It is no secret that we live in a dangerous world where espionage activity is increasingly reliant on state of the art tools to exploit flaws in software, hardware and even encryption protocols. The U.S. government in particular uses these tools to give them access to information that might otherwise not be available to the agencies that claim to be making the world a safer place. But while governments exploit these weaknesses they also by and large keep the knowledge of the vulnerability to themselves. But by failing to disclose a vulnerability the U.S. government is preventing companies and other players from attempting to address potential security issues. Product vendors, including some global players like Microsoft, have been vocal about their dissatisfaction. And in an attempt to address concerns, the White House has released their codified approach – the ‘Vulnerabilities Equities Process‘ that sets the high level parameters to which vulnerabilities they will reveal to industry.
The reluctance of U.S. authorities is (at least from their point of view) understandable – why provide information that could be used to plug potential leaks when vulnerabilities provide access to a wealth of data?
Double-edged sword in the hands of the U.S. government
But this is a double-edged sword – the very tools that exploit these software flaws are themselves subject to hacking – there have been instances where the tools have leaked into the real world and the effects have been disastrous. One the most well-known exploits of a leaked government agency tool is the WannaCry ransomware, which was based on a stolen NSA hacking tool. This resulted in financial institutions, telecommunications service providers and hospitals being subjected to malware attacks that locked down computers until the hackers were paid a hefty ransom. Industry leaders were not happy about the incident – and that is putting it mildly. Brad Smith, Microsoft’s Chief Counsel, criticized the U.S. government for keeping vulnerabilities a secret from companies that can patch them.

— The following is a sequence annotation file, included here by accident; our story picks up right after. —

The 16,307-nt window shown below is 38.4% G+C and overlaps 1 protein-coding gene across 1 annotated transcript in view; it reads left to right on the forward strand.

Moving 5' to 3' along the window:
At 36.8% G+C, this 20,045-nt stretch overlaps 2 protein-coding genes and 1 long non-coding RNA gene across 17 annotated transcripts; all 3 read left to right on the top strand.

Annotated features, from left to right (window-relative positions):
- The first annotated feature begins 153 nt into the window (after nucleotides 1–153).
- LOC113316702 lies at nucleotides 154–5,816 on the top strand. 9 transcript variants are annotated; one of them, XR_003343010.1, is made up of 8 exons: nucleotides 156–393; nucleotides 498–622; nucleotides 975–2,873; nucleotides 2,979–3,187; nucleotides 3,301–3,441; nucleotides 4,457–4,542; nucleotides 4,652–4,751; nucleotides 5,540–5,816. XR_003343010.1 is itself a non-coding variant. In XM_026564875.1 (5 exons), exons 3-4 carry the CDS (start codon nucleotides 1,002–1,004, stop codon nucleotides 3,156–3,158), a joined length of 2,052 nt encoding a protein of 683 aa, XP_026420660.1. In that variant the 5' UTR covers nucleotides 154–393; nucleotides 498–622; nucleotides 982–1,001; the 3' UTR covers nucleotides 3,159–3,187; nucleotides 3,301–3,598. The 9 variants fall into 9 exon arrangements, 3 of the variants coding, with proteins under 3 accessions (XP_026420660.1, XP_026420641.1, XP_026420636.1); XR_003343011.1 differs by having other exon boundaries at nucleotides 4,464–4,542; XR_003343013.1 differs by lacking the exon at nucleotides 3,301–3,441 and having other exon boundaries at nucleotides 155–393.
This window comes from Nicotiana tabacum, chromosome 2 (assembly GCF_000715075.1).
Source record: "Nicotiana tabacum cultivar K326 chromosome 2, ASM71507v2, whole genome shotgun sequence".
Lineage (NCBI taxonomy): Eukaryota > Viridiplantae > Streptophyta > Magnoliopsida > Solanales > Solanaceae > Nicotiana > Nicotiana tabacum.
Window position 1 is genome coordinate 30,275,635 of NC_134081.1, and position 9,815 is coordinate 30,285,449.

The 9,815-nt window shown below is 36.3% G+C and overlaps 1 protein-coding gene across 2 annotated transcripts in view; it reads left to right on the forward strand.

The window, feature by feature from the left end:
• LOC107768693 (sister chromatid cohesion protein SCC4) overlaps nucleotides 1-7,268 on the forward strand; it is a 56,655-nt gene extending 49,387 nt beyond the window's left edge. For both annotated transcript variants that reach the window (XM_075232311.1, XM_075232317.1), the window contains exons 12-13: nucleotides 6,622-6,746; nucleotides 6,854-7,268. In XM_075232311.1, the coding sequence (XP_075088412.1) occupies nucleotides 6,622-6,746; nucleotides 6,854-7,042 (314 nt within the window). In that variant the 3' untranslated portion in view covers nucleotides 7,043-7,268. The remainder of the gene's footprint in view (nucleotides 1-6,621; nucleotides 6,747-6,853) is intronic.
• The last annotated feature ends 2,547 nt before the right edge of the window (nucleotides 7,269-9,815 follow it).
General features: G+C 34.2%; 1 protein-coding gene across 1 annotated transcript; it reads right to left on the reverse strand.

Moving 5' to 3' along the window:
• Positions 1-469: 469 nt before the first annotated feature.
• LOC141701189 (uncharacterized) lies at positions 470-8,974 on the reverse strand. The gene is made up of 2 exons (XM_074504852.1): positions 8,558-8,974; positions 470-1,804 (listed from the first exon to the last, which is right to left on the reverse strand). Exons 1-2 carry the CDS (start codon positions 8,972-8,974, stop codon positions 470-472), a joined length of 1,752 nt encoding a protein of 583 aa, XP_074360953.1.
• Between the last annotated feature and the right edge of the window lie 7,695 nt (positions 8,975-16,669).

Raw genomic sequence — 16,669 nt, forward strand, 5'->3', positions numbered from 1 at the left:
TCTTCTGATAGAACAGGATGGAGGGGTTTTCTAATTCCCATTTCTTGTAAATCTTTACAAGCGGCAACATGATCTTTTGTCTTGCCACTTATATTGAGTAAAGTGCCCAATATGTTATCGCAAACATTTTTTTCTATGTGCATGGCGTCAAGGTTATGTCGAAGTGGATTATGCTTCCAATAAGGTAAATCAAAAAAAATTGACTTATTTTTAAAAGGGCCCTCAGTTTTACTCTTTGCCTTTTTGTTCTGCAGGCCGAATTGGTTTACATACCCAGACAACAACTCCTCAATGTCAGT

The WannaCry incident is only one example of hackers accessing tools used by U.S. agencies. In April of 2017, it was revealed that a hacker group by the name of ‘Shadow Brokers’ had been leaking highly classified material obtained from the NSA. Part of the information revealed that the NSA was hacking Middle Eastern financial services providers – and that this might only be the tip of the iceberg when it came to the NSA’s penetration of the global financial system. The leak revealed that the NSA had hacked into EastNets – a Dubai-based company that oversees payments via the SWIFT international system for clients across the Middle East. It was revealed that the NSA had penetrated systems from companies in Qatar, Dubai, Syria, Yemen, Abu Dhabi and the Palestinian territories. Not only did Shadow Brokers reveal that information – it also released a bundle of NSA hacking tools for use on Windows systems.